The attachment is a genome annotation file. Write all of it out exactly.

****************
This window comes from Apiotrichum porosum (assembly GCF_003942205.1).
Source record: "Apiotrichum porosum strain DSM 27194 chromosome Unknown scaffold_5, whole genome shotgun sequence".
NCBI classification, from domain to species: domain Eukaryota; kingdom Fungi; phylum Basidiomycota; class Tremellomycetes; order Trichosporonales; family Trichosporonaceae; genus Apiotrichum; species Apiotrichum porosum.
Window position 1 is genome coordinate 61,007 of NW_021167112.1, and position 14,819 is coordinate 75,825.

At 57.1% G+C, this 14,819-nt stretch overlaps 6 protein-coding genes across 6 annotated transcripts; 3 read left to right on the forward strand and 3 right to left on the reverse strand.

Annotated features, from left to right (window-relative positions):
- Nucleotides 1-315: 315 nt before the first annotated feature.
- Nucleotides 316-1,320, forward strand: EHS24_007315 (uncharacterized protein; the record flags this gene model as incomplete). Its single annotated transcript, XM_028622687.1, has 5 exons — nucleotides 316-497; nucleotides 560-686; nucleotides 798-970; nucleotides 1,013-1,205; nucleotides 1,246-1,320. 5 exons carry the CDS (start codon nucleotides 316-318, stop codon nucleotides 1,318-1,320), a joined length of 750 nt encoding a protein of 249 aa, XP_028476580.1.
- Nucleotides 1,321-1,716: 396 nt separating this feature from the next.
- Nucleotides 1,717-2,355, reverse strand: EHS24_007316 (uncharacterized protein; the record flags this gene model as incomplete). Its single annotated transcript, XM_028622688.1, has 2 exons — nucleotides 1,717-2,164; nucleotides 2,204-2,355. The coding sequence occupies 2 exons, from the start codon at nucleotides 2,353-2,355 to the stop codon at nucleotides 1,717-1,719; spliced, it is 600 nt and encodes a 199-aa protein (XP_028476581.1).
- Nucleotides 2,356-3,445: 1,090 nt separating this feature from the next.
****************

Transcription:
This window comes from Apiotrichum porosum (assembly GCF_003942205.1).
Source record: "Apiotrichum porosum strain DSM 27194 chromosome Unknown scaffold_5, whole genome shotgun sequence".
NCBI classification, from domain to species: domain Eukaryota; kingdom Fungi; phylum Basidiomycota; class Tremellomycetes; order Trichosporonales; family Trichosporonaceae; genus Apiotrichum; species Apiotrichum porosum.
Window position 1 is genome coordinate 61,007 of NW_021167112.1, and position 14,819 is coordinate 75,825.

At 57.1% G+C, this 14,819-nt stretch overlaps 6 protein-coding genes across 6 annotated transcripts; 3 read left to right on the forward strand and 3 right to left on the reverse strand.

Annotated features, from left to right (window-relative positions):
- Nucleotides 1-315: 315 nt before the first annotated feature.
- Nucleotides 316-1,320, forward strand: EHS24_007315 (uncharacterized protein; the record flags this gene model as incomplete). Its single annotated transcript, XM_028622687.1, has 5 exons — nucleotides 316-497; nucleotides 560-686; nucleotides 798-970; nucleotides 1,013-1,205; nucleotides 1,246-1,320. 5 exons carry the CDS (start codon nucleotides 316-318, stop codon nucleotides 1,318-1,320), a joined length of 750 nt encoding a protein of 249 aa, XP_028476580.1.
- Nucleotides 1,321-1,716: 396 nt separating this feature from the next.
- Nucleotides 1,717-2,355, reverse strand: EHS24_007316 (uncharacterized protein; the record flags this gene model as incomplete). Its single annotated transcript, XM_028622688.1, has 2 exons — nucleotides 1,717-2,164; nucleotides 2,204-2,355. The coding sequence occupies 2 exons, from the start codon at nucleotides 2,353-2,355 to the stop codon at nucleotides 1,717-1,719; spliced, it is 600 nt and encodes a 199-aa protein (XP_028476581.1).
- Nucleotides 2,356-3,445: 1,090 nt separating this feature from the next.